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MORE LETTERS TO THE EDITOR
Cabins or motels ... a pet theory
REGARDING last month's story on
Redlands' bid to attract caravans (see story
I grew up in Wynnum and Lota, near Brisbane, and many caravan
parks are now closed.
Hard for people travelling to enjoy the city and the great
experience of the Redlands.
There are two groups of people ... the grey nomads who do not want
pools and kiddie things.
They want power and a dump point, campfires, peace and relaxation,
hot showers, toilets and washing machine facilities.
They do not want to pay any more than $20 a night.
Then there are the younger families who want the BIG4 experience.
Maybe two parks could be considered, one by the council for grey
nomads and tent sites with power and water.
Maybe tender out for a BIG4 at another location for the family
Personally, I like the peace and quiet. While I haven't got a 'van
yet, I do have my tents and the camping gear.
Another thing is people who are travelling with pets.
We did have three dogs and three cats but now have two Kelpies and
two cats ‒ cage-trained show animals
‒ and are always staying at caravan
parks and motels which are pet friendly.
Pet-friendly motels let us have our pets inside in the bathroom
But in Canberra we stayed at a caravan park in a cabin as it was
very cold overnight ... and our poor pets had to stay on the
We only stayed two nights because we found the motels more
Able to put on the reverse cycle air conditioner so our motel room
was warm for all of us.
We would stay at the motels again.
Cabins need to be pet-friendly to
compete with the motels.
We paid $110 a night in Fyshwick, Canberra, for a non pet-friendly
cabin ... but $89 a night for a two-bedroom pet-friendly motel
room in Taree and $85 for a pet-friendly motel room in Woodburn.
Most people do the right thing. You could have certain cabins that
are pet friendly. There is big demand for this.
Where are parks?
WOULD be nice if there was
somewhere to stay.
Where are the caravan parks in the
Except for Capalaba, there is none.
ONLY just found your site and I am very
impressed with your good work.
I live in Rockhampton where our free site is causing a fair bit of
We don't free camp ourselves but it's good to have them available when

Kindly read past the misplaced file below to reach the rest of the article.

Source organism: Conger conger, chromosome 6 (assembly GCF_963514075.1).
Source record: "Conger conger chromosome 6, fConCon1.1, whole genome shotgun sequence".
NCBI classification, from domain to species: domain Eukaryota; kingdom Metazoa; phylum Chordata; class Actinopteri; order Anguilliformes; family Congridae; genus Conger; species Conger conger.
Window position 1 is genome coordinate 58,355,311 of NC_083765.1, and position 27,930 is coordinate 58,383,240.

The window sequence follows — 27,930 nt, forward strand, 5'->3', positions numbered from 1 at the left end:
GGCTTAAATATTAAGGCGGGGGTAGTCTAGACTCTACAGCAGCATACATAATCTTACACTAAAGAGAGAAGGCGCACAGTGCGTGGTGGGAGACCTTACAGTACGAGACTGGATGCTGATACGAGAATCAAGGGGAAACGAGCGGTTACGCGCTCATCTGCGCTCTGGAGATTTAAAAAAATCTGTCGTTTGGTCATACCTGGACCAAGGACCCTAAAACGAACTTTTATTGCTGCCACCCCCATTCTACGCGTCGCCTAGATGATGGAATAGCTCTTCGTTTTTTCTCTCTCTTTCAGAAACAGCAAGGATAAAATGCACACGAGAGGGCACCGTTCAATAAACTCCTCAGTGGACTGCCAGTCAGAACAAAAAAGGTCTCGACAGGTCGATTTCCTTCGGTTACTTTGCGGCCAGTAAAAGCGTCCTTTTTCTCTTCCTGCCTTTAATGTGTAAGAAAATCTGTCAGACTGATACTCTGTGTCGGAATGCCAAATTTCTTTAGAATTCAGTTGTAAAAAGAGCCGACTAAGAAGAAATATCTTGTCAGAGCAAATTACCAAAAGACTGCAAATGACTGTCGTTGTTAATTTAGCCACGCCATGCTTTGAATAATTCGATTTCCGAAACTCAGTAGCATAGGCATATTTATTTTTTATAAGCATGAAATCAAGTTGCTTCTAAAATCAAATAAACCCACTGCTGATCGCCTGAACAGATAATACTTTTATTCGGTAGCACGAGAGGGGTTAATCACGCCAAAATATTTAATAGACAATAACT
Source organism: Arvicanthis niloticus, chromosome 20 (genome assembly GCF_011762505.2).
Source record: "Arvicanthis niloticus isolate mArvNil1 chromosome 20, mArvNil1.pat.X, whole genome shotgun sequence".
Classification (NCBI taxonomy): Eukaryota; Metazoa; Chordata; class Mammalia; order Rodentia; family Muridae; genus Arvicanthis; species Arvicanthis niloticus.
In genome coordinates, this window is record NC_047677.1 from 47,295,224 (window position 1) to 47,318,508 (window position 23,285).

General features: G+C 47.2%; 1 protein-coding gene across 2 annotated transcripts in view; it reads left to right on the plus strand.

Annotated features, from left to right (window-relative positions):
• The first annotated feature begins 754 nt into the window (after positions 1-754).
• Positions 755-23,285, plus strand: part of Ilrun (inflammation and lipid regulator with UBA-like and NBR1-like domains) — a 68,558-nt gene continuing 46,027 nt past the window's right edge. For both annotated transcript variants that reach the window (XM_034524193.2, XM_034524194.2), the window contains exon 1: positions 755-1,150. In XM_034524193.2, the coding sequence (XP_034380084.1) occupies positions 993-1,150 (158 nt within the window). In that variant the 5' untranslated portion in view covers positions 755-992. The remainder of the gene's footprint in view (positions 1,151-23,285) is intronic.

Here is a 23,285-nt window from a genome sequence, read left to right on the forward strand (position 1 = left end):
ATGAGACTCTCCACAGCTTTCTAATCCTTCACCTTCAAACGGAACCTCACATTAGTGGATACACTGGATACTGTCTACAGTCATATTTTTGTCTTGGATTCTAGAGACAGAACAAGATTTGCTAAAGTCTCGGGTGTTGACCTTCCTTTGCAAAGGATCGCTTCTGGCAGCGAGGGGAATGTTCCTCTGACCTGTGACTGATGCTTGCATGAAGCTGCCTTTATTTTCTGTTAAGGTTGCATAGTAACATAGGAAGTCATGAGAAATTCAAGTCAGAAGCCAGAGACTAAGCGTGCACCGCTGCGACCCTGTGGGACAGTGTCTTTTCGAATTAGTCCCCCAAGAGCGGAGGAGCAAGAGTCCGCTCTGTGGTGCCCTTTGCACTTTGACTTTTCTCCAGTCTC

parks are full.
Thanks for the current information you supply ... love it!
$5-a-night fee no problem
REGARDING the new $5 fee for staying at
SS Ellen Park in South Australia (see story here).
I would certainly feel better about staying there.
It is sometimes embarrassing to be seen as a freeloader.
But I do not like regimented caravan parks and prefer the openness of
free range camping.
So paying a small amount suits me ... especially as I am a solo
traveller and 'van parks charge me for my non-existent partner.
WHY not ... we don't expect anything for
I wouldn't think anyone would complain
about paying $5 a night.
THE sooner we all pay a small cost
recovery fee the sooner the heat will disappear from the various CCIAs'
argument that we are all freeloaders.
Five dollars a night appears to be very fair and I look forward to using
the location one day.
GREAT spot ... happy to pay!
Peter and Irene Rea.
WE have stayed at Lyrup, a great site
with excellent facilities.
Five bucks a night is a good idea if it keeps this site open.
We have paid $10 a night for a council site with nothing but a long-drop
bush dunny as its only facility.
Also, $5 is a lot cheaper than $50 a night for facilities that are not
I am referring to those resort-type cabin parks that sell themselves as
WE are aged pensioners and have been fulltime caravanners
for a couple of years, but have decided to treat ourselves to a cruise.
Off we go to Centrelink to dutifully report that we will
be out of the country for a couple of weeks.
"Oh, you soon won't have to bother to tell us," a very
helpful lady at reception told us ... "Unless you're going on a cruise!"
Now where's the logic in this?
We can take a holiday at, say, one of the Whitsunday
islands which would cost a lot more than we're paying for our cruise.
We could even fly to Hawaii and not have to tell
But if we cruise there
we would have to inform them.
Crazy? Nope, it's just government in action!
lower-spec budget caravans